The meeting was over before it even began. The Downtown Commission and Public Works and Transportation Commission held a special joint meeting on Nov. 3 to discuss the possibility of making Pacific Avenue a completely two-way street. In a unanimous vote, the commissioners tabled the proposal.
Although most blocks on Pacific Avenue are already two-way, a few are one-way — from Pacific and Water Street to Pacific and Cathcart Street. The proposal included a three-month trial period. The estimate for how much the proposal would cost is between $20,000 and $30,000.
Community members gathered in the Chamber of Commerce, anticipating an argument and waiting to speak.
The meeting began with Bonnie Lipscomb, executive director of economic development and redevelopment, who gave a small presentation. She explained the fire department had a test run on
Nov. 3 to see how fire trucks driving through the potential two-way street would fare. Lipscomb said changes would need to be made downtown to make it safe for them to pass.
“In order to accommodate the fire trucks, we would have to remove a row of parking,” she said.
Kelly Kumec of the Santa Cruz Fire Department wrote to the city council, raising additional concerns about the proposal.
“I know especially during the holidays, UPS and other delivery trucks need to stop on Pacific to make their deliveries,” she said. “Currently it is not a problem, because traffic can pass them. But with two-way traffic this won’t be possible and could create gridlock.”
At an Oct. 25 meeting, the Downtown Association proposed to city council members the idea of making Pacific Avenue a two-way street. The idea for the proposal came to the Downtown Association from Bob Gibbs, a nationally respected retail expert, who said a two-way traffic flow would boost sales between 20 and 30 percent.
Removal of parking rows was not in the planned agenda for this project. Lipscomb said fire trucks’ inability to easily drive through a two-way street on Pacific Avenue raises concerns of “safety and access.” The estimate for the cost of the project would also increase significantly.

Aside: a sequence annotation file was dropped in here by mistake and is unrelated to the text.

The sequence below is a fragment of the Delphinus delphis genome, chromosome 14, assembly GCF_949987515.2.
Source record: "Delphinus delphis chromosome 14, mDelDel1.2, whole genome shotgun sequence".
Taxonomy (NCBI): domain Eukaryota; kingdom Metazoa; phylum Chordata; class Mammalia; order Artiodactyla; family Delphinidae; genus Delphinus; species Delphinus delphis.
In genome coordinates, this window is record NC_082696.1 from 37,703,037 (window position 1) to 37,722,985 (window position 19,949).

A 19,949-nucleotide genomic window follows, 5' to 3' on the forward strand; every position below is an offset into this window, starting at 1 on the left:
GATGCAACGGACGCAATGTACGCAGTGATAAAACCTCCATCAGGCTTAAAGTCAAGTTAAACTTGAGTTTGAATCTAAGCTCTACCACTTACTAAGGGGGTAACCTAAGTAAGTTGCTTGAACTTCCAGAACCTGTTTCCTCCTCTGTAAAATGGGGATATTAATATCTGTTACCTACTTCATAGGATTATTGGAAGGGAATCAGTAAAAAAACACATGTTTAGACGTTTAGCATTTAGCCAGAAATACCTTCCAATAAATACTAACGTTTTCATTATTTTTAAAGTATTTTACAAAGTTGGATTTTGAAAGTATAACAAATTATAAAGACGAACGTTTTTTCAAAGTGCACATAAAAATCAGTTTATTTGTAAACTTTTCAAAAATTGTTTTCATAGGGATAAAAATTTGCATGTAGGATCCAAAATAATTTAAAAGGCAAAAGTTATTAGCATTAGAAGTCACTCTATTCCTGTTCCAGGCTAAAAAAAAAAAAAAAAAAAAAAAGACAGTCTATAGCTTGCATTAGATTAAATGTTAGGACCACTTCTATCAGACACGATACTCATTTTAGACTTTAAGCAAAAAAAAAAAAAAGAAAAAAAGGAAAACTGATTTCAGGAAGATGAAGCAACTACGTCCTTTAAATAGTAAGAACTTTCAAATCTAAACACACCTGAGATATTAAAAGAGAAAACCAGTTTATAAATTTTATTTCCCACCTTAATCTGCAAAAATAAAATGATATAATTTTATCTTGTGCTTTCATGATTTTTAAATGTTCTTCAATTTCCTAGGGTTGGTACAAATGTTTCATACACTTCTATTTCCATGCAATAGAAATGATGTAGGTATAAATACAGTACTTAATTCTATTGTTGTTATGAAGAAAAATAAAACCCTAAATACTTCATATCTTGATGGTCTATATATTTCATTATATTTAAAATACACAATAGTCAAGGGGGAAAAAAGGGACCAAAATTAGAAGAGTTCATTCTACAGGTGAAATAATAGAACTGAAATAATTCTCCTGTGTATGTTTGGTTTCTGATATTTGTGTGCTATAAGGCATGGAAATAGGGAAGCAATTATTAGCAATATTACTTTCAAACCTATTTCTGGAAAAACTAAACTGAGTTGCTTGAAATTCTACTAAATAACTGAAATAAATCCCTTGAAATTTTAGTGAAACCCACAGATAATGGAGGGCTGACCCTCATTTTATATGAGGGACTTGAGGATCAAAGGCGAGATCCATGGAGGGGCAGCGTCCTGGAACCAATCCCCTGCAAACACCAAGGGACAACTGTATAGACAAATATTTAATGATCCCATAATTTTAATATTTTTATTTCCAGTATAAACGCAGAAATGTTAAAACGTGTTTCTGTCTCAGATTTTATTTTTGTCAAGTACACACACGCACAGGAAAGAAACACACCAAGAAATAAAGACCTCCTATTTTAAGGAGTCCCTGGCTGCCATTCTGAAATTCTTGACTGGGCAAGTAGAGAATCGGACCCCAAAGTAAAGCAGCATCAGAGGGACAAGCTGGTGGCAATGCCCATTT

With a sentence, Lipscomb put an end to the discussion.
“Therefore the Downtown Association does not feel comfortable going through with the proposal at this time,” she said.
Once Lipscomb made the announcement the city council voted to end the discussion. All members unanimously voted to table the proposal and the crowd applauded the quick decision. One council member said it was “the shortest meeting I’ve ever had.” It began at 7 p.m. and was over before 7:15.
Mike Rotkin, a UC Santa Cruz community studies professor and former mayor, opposes the proposal for two-way traffic on Pacific Avenue.
“Despite the recession, we have a very successful downtown even though we don’t have a traditional [two-way] downtown street,” Rotkin said.
The Downtown Association wanted to inact a three-month trial by December or January, which Rotkin felt was “a violation of the process. The speed of it all, they were rushing it. This is a desperate attempt to get cash. I don’t blame them.”
Rotkin, who has lived in Santa Cruz since the summer of 1969, said he has seen a lot of changes within the business community.
“Santa Cruz is a summertime town,” he said. “Back then, people didn’t expect to make money in the winter, but today people do expect to make money in the winter. Rent is higher.”
Rotkin said businesses on Pacific Avenue can succeed without any change in the street.
“If I was a business person, I’d be demanding the government to help me, too,” Rotkin said. “I respect the businesspeople’s concerns. I just feel the basic premise of this is wrong. I don’t believe we need a two-way street on Pacific.”
Though the proposal is on hold until further notice, Lipscomb said there will be a “study session” on Nov. 9 for the city council with more recommendations from Bob Gibbs.
This and other proposals for developing downtown Santa Cruz are still in the beginning phases.